Lets say part 3 in that same message is a word doc, you could display that via:


Finally, lets say you have the Network edition installed and want to view that same word doc as HTML instead of downloading the word doc and opening it up as an attachment. Adding “view=html” to the end of the URL will convert the word doc to HTML:


An upcoming release will expose this functionality directly in the web UI.



Returns an RSS feed for all messages in the inbox. All the other examples given for the Atom formatter also apply to the RSS formatter.

One further note on both the Atom and RSS formatters is that the calendar feeds provided by them currently only include the title/notes data. As soon as a more complete server-side I18N infrastructure is in place (we have been focused on the web client) the Atom/RSS feeds for calendars will be much more detailed.


The sync formatter is similar to the native formatter, with the only exception being it adds some extra meta-data to the output for sync clients.


The Zip formatter allows you to request a set of messages (currently only mail messages, at some point will probably allow attachments/contacts/appts as well) returned to you as a Zip file.

For example, if you want a copy of all messages in your inbox, you could use the following URL:


If you wanted all messages across all folders that were from Ross, you could use a query that returned only those:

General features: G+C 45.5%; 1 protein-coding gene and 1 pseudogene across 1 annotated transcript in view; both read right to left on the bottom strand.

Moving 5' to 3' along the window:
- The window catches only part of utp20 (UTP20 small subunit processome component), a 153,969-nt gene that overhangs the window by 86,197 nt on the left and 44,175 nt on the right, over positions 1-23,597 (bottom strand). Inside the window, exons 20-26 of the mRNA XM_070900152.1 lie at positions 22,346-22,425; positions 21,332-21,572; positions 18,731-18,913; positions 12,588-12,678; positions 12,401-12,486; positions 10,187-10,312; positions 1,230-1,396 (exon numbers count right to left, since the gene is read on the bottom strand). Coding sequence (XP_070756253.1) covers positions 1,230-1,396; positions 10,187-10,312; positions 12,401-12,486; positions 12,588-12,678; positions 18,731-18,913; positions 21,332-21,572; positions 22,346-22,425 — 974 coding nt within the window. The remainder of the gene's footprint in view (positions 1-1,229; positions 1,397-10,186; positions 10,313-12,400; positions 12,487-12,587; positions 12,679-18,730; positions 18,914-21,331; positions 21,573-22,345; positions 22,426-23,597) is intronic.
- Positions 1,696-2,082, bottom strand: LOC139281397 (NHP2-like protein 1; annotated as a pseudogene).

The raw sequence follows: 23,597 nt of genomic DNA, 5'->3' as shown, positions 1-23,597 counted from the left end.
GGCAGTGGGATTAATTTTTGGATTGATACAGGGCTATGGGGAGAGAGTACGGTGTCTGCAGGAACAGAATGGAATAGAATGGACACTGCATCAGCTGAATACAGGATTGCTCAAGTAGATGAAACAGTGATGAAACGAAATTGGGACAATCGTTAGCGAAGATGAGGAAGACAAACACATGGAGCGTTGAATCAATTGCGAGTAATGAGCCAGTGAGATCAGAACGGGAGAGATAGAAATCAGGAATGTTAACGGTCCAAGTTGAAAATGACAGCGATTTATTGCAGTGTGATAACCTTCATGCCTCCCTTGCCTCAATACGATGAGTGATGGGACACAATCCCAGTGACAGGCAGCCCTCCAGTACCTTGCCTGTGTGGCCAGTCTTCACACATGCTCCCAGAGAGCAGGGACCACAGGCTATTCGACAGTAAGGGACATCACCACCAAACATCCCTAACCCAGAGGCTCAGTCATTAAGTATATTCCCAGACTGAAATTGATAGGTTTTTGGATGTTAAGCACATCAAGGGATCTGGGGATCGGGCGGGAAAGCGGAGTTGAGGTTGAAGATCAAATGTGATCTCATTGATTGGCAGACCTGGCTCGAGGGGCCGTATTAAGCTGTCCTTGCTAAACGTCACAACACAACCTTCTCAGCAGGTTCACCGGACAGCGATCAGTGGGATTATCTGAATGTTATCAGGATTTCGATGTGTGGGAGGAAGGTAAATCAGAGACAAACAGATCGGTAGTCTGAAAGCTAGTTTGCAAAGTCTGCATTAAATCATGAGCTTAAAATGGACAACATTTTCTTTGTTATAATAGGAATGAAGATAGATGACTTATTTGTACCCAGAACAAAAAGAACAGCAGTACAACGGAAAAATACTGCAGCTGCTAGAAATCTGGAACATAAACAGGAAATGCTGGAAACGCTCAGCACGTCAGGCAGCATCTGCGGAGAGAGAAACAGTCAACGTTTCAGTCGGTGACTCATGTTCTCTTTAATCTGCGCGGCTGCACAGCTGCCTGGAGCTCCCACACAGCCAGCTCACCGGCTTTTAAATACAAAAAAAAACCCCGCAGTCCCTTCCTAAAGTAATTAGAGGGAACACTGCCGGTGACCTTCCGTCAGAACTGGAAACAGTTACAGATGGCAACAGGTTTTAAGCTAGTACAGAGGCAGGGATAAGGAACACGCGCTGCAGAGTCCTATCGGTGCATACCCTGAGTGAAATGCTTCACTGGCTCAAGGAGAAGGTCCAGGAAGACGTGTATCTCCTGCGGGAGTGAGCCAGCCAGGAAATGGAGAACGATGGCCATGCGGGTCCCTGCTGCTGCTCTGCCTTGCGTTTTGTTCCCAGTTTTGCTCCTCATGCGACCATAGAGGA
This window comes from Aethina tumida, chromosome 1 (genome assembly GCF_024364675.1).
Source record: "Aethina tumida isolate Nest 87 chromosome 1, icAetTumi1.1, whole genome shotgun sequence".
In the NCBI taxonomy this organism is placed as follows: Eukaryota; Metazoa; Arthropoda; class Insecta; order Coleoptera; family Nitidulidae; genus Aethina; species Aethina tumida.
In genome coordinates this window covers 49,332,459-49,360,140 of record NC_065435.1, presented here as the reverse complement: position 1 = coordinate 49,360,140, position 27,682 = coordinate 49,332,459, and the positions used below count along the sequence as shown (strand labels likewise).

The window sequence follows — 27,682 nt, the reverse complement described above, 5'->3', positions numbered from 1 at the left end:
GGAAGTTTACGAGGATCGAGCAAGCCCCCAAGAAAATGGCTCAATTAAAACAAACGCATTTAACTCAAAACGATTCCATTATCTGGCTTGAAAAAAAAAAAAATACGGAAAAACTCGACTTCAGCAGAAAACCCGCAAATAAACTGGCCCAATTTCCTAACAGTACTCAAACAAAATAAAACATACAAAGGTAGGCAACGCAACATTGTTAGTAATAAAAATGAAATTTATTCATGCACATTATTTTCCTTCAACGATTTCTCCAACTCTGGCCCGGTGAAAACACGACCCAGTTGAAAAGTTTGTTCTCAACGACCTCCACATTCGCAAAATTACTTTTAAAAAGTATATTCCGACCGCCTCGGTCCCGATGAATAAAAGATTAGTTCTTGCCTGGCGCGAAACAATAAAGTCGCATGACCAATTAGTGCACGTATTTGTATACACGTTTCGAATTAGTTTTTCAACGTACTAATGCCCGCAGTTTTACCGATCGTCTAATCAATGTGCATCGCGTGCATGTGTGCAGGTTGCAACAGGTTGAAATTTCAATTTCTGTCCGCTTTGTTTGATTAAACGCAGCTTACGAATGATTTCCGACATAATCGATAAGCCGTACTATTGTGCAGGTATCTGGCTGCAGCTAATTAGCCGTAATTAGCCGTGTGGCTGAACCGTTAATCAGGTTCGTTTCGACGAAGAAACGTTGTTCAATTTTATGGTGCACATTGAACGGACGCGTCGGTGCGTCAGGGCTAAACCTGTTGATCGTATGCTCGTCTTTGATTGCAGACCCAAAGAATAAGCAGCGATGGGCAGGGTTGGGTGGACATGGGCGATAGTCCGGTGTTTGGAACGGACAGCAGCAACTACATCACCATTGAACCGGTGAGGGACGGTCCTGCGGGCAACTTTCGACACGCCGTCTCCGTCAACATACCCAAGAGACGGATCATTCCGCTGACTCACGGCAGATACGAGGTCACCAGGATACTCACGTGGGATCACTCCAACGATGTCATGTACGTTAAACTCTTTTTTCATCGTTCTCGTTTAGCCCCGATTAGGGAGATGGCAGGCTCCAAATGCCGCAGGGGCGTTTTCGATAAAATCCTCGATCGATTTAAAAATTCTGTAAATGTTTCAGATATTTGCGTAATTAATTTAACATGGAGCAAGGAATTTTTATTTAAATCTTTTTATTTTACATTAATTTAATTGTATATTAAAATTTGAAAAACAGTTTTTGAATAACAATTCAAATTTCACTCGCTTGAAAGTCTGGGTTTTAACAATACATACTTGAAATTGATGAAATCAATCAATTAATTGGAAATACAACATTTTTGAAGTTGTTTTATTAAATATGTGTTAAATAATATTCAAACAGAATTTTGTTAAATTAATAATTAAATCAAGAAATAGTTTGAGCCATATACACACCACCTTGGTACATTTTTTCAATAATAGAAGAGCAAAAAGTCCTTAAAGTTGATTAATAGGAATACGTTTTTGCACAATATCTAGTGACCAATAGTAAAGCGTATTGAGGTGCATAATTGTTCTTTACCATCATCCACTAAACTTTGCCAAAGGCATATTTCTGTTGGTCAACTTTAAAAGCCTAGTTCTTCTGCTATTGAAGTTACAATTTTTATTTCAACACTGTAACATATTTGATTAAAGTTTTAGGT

The zip file will consist of a set of RFC822 files, with the name of the file based on the subject of the message.


There are still a number of formatters that we’d like to add, including:

html For generating HTML-formatted output. For example, you could “publish” a calendar folder, and anyone with a browser can view that calendar via a browser, without needing an account to login to.
json We are big fans of JSON. By default, the web client sends requests to the server via XML SOAP, but requests the results be returned in JSON, which is much more efficient to process in the browser. We are going to add a JSON formatter so you can return results in the same format.
micro microformats look interesting and could potentially fit in quite nicely with our REST infrastructure.
text A simple text formatter would be nice as well. Something human-readable, not necessarily human-readable.
xml To go along with JSON, you should also be able to specify XML as a format. The server supports returning either XML or JSON, so this will be easy.

Other potential formatters are ones that implement alternate client views, like a stripped down HTML/WAP formatter for mobile client access.

We need to do some work on the web client UI to expose all the functionality expressible via the REST interfaces. Maybe an “export folder/search” wizard that would ask a series of questions, and then generate the resulting URL for you automatically, at which point you could mail it and/or click on it.

We’d also like to encourage people to write their own formatters. There is a framework on the server-side for writing formatters, and it is actually quite easy. The Zip formatter, for example, is less then two pages of code.

One final note: you can specify either /zimbra/home/ or /zimbra/user/ in all the examples. We added home as a synonym for user for those cases where the account being accessed is not a really a user (for example, a marketing account).